CONTROVERSIAL Russian artist Andrei Molodkin has created a new work especially for Londonderry UK City of Culture 2013 called ‘Catholic Blood,’ which will feature donated human blood being pumped into a replica of the ‘Rose Window’ at Westminster.
He will be in Londonderry next Saturday (May 18) to deliver a talk at the opening of the exhibition at the Void gallery in Patrick Street.
According to a statement released by the gallery the new work has been created specifically for “the context of Derry and Northern Ireland, addressing the Catholic Relief Act of 1829 and the clause of the British constitution that forbids an MP from advising the sovereign on ecclesiastical matters if they are of Catholic faith.”
In the past Molodkin has tried to boil down human bodies for his sculptures. But for his new work he has used blood donations.
The statement from the Void explains: “The kinetic installation comprises separate symbiotic elements. The central acrylic sculpture forms an exact, hollowed, replica of the Rose Window adorning the façade of the Houses of Parliament.
“Adjacent, a pharmaceutical fridge retains samples of freshly donated human blood. Regulated by an industrial compressor, a medical pump pushes the refrigerated blood through plastic tubes and into the Parliamentary window.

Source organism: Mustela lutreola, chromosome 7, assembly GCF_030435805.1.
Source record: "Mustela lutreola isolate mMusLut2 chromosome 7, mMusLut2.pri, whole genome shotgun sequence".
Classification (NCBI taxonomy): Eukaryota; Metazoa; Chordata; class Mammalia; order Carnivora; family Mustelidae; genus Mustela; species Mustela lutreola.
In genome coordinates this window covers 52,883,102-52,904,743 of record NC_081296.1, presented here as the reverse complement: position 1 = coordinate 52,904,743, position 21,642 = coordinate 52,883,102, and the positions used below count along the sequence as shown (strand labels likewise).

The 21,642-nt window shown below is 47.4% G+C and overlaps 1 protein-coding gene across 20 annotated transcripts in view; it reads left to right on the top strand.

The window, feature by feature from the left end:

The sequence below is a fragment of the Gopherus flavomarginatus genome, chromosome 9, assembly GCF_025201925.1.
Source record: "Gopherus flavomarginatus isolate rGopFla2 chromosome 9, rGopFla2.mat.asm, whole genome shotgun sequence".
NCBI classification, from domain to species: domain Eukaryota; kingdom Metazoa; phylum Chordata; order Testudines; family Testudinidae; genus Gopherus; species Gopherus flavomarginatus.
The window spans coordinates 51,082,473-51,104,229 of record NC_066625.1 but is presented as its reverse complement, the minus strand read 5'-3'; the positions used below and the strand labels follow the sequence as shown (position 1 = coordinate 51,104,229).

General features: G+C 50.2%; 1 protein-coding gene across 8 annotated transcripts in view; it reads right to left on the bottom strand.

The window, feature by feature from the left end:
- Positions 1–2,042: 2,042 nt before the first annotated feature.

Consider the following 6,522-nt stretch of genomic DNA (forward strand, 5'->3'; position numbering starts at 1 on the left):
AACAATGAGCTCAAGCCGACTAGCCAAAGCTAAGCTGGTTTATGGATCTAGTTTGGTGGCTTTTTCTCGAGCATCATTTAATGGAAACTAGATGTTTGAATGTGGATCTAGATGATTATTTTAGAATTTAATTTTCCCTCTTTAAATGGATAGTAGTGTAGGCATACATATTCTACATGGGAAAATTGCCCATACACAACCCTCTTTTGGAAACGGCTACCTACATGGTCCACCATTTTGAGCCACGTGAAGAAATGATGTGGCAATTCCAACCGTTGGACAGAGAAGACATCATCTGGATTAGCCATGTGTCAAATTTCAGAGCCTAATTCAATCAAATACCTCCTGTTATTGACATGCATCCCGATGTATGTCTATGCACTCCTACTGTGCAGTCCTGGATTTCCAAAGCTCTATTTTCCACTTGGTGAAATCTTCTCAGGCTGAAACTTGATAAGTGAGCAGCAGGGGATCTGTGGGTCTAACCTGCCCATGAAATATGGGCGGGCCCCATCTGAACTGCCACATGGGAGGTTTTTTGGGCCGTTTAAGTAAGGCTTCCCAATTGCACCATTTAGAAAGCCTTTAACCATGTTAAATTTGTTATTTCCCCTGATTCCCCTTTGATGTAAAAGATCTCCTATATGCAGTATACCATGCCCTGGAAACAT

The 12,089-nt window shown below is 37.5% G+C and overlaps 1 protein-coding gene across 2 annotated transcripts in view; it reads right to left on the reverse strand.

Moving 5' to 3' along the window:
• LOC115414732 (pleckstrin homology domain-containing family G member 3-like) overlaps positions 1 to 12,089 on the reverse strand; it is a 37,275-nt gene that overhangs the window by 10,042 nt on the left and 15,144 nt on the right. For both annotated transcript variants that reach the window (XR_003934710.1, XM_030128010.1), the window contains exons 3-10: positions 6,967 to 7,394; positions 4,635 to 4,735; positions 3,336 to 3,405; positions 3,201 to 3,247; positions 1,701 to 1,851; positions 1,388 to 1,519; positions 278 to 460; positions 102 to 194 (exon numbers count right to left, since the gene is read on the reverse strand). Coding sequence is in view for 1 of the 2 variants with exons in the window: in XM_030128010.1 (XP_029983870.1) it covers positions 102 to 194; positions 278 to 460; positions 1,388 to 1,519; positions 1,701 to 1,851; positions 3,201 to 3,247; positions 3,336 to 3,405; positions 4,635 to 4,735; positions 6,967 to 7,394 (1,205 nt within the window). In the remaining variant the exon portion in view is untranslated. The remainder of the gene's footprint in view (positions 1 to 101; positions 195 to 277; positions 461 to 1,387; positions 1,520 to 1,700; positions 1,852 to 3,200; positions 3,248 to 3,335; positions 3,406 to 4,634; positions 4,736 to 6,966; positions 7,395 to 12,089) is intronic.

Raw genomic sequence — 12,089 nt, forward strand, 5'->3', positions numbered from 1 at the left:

“Intermittently, an additional pump draws the blood from the window and back into the fridge.”
Andrei Molodkin was born 1966 in Boui, North Russia. In 2009 he represented his country in the Russian Pavilion at the Venice Biennale.
His large-scale installation ‘Liquid Modernity’, 2009 entered the Tate Collection, UK in 2012. Recent exhibitions include: CRUDE - Katzen Art Center, American University Museum, Washington D.C. (2013); Liquid Black - Museum Villa Stuck, Munich (2012); CRUDE - Station Museum of Contemporary Art, Houston Texas (2011/12); Absolute Return - Museum of Modern Art, Saint Etienne (2011/12).
The Sentinel asked the gallery where Molodkin got the blood and if he had only accepted Catholic blood.
The paper also asked if the blood was sterlised and if the exhibit required special health and safety clearance.
The Sentinel will publish the response once received.